North Korea Blows up South Korea Joint Liaison Office

North Korea has reportedly blown up a joint liaison office used for talks with South Korea, reported CNN Tuesday, marking another sign that ties between the two countries have once again soured. North Korean state media reported that the four-story building located in Kaesong on the North Korean side of the division was "completely destroyed by a "terrific explosion" at 2:50 p.m. local time.

There were no injuries reported with the explosion, as the liaison office has been closed since January due to the coronavirus pandemic, CNN reported, citing the South Korean Unification Ministry. South Korean staff had not been to the building since, according to the ministry. North Korea, meanwhile, claimed destroying the office was simply a retaliatory measure after a group of defectors used balloons to send anti-North Korean pamphlets north of the demilitarized zone that separates the two countries.

"The recent foolish act of daring hurt the dignity of our supreme leadership," a statement carried in KCNA Tuesday reads. "The world will clearly see what severe punishment our people will mete out to the South Korean authorities and how they wipe the human scum off the earth."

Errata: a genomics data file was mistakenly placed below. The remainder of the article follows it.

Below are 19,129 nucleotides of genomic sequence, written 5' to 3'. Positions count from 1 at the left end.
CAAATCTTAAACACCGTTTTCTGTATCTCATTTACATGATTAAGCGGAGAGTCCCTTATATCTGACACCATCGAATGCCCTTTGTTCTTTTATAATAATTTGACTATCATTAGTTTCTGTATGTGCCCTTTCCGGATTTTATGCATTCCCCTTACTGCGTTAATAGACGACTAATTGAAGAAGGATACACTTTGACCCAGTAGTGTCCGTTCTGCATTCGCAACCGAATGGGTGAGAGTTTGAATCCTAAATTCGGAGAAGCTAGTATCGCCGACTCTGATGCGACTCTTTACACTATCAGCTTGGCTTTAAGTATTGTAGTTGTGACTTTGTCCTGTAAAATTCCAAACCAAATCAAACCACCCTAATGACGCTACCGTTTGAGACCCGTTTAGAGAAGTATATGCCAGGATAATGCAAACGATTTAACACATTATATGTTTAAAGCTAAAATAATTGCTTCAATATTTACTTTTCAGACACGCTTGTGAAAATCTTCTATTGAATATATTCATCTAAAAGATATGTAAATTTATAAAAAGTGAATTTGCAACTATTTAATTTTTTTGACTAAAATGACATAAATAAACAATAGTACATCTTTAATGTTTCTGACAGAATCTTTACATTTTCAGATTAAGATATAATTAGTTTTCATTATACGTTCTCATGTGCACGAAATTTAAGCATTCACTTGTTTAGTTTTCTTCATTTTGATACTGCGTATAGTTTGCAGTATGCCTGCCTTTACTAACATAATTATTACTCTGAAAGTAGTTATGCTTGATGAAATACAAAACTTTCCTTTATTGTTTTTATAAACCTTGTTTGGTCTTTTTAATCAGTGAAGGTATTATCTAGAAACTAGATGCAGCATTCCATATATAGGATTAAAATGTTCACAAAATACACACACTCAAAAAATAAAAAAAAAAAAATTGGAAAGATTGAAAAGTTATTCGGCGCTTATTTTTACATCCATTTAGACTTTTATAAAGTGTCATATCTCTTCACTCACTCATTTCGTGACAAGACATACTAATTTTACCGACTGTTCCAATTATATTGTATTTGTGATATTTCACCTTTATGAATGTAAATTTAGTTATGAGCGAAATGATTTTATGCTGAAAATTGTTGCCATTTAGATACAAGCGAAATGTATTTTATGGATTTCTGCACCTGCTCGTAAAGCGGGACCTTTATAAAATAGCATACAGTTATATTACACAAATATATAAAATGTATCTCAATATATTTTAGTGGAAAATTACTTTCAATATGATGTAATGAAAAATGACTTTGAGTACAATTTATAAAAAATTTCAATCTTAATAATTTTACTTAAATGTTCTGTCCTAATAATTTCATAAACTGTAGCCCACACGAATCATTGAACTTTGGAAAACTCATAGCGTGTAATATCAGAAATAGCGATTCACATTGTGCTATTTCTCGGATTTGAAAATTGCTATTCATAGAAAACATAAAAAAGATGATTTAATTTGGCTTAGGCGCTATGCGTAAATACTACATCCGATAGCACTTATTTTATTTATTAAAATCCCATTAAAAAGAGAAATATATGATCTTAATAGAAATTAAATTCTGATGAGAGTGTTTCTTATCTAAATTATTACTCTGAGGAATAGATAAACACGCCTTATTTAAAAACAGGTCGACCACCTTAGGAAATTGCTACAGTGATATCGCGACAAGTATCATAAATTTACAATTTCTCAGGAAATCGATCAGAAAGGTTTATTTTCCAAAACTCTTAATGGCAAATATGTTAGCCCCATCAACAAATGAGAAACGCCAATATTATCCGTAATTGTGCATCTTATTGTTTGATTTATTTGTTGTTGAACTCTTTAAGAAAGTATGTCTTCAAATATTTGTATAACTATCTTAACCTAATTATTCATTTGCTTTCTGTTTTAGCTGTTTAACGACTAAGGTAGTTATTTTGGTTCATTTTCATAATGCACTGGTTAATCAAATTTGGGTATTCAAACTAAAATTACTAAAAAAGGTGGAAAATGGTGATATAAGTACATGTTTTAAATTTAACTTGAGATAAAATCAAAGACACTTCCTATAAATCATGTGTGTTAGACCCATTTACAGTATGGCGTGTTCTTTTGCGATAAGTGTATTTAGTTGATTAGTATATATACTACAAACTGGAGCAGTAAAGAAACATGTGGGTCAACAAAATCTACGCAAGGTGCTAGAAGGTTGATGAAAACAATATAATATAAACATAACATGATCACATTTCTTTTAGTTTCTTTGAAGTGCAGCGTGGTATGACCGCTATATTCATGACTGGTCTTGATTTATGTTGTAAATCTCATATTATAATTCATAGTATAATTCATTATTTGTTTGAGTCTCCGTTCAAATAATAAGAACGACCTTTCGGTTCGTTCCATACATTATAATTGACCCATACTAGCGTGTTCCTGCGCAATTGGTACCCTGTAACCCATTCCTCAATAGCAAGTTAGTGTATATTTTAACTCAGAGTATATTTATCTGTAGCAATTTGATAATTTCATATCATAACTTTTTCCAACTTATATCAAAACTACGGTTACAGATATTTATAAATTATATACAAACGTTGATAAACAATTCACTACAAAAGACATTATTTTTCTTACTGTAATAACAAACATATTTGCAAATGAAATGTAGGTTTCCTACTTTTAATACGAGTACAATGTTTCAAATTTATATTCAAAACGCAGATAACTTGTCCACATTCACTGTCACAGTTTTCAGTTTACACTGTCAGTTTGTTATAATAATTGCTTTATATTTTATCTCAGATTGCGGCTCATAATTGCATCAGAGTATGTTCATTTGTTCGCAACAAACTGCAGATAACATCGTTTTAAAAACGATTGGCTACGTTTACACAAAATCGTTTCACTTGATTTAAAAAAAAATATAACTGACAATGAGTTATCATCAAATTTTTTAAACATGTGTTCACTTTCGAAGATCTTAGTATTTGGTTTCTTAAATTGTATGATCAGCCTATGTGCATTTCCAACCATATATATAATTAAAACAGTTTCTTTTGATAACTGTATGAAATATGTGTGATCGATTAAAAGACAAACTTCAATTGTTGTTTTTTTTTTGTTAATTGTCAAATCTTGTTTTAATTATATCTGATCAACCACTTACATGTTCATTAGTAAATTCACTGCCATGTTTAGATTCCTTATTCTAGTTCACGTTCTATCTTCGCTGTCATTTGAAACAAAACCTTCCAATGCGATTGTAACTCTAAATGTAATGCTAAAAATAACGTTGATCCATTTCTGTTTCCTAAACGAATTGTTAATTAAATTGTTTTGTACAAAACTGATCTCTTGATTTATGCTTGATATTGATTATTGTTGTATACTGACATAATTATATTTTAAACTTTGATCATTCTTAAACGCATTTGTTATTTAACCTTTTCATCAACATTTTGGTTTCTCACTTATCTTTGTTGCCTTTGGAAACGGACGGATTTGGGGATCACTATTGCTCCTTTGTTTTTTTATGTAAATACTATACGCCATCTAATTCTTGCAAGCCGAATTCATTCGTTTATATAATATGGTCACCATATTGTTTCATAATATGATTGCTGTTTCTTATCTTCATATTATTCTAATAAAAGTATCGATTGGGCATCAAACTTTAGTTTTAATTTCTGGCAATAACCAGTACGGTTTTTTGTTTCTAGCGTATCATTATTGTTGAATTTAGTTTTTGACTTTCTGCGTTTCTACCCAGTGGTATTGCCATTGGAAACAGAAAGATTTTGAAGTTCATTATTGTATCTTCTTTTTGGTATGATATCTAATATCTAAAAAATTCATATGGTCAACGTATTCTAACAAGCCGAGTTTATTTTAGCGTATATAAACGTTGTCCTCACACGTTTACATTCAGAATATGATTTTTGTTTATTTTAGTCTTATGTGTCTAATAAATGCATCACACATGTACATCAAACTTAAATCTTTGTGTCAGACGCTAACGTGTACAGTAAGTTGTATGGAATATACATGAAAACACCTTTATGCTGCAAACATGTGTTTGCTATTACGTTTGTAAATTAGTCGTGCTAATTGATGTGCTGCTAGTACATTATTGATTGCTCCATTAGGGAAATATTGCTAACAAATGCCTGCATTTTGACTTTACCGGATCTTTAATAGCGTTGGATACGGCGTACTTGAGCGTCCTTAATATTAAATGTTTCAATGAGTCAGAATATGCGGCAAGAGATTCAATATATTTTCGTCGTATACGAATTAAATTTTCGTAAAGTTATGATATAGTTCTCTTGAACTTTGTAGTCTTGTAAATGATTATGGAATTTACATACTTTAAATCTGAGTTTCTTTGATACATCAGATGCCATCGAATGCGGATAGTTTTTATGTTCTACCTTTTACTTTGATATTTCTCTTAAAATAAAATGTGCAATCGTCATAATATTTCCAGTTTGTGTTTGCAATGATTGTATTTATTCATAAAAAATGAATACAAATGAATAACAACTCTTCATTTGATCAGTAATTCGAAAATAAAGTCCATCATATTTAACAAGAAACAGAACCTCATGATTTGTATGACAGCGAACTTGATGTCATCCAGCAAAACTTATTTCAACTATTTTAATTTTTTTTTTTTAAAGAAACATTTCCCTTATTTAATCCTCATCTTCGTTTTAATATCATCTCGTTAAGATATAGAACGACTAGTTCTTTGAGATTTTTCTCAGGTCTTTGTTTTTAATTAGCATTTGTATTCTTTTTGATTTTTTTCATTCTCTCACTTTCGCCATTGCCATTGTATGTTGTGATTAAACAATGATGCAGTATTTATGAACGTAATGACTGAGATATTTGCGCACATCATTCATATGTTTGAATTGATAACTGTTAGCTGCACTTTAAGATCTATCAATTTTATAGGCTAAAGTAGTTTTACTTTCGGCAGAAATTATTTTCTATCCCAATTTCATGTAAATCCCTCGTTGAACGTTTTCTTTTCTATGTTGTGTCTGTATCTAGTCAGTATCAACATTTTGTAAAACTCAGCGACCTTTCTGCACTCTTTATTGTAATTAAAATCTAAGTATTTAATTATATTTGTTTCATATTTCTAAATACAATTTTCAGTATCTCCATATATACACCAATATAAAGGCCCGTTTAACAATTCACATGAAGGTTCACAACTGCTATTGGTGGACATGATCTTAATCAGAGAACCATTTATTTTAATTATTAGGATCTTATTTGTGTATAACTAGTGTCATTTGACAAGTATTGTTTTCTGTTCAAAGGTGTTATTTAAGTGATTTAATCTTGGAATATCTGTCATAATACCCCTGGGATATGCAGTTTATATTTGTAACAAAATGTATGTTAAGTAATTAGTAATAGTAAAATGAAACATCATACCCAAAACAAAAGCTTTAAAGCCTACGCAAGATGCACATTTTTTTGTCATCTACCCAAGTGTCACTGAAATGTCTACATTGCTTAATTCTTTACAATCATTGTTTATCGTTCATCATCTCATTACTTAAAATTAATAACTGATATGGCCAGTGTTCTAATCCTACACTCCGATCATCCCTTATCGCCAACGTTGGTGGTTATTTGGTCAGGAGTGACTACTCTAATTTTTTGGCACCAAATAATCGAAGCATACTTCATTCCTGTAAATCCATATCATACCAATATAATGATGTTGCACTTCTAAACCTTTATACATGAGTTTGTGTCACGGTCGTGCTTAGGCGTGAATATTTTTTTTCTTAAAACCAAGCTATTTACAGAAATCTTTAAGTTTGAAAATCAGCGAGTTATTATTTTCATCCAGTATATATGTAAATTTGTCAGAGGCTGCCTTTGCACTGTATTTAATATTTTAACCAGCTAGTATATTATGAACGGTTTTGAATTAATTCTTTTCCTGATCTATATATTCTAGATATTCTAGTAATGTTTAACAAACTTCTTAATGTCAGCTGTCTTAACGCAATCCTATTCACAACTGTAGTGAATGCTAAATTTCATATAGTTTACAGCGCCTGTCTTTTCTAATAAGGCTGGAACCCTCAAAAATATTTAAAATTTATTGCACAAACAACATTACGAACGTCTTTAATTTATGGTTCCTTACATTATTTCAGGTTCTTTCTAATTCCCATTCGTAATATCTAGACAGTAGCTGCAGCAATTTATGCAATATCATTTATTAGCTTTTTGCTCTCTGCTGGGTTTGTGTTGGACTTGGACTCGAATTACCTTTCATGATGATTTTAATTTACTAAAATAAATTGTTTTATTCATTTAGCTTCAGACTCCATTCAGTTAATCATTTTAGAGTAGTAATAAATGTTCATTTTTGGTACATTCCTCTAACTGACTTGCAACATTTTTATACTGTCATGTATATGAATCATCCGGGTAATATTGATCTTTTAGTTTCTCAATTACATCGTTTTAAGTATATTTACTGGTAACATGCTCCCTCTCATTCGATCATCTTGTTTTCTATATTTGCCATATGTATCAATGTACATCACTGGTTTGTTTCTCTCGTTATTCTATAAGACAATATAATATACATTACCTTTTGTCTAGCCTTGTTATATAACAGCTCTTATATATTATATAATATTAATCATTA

After the pamphlets were dropped, Kim Jong Un's sister, Kim Yo Jong, told KCNA on Saturday that the "betrayers" who had shared the leaflets, were "riff-raff who dared hurt the absolute prestige of our Supreme Leader representing our country and its great dignity." She also hinted that the liaison office would be destroyed, saying, "Before long, a tragic scene of the useless North-South joint liaison office completely collapsed would be seen."

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The liaison office initially was reopened after the 2018 deal struck by Kim Jong Un and South Korean President Moon Jae-in that was meant to help the two Koreas communicate. Last week, North Korea announced it would be cutting off all communication with South Korea due to the leaflets that were dropped. In response, North Korean state media also announced Tuesday that the country's armed forces would re-militarize parts of the Korean border that had become peaceful over the years.

An official at South Korea's Presidential Blue House called the decision to blow up the liaison office "an act of betrayal of the expectations of all who wish for the improvement of the inter-Korean relations and settlement of peace on the Korean Peninsula," as per CNN. Meanwhile, the South Korean Defense Ministry said it was monitoring North Korea's armed forces and would "strongly" respond to any provocations.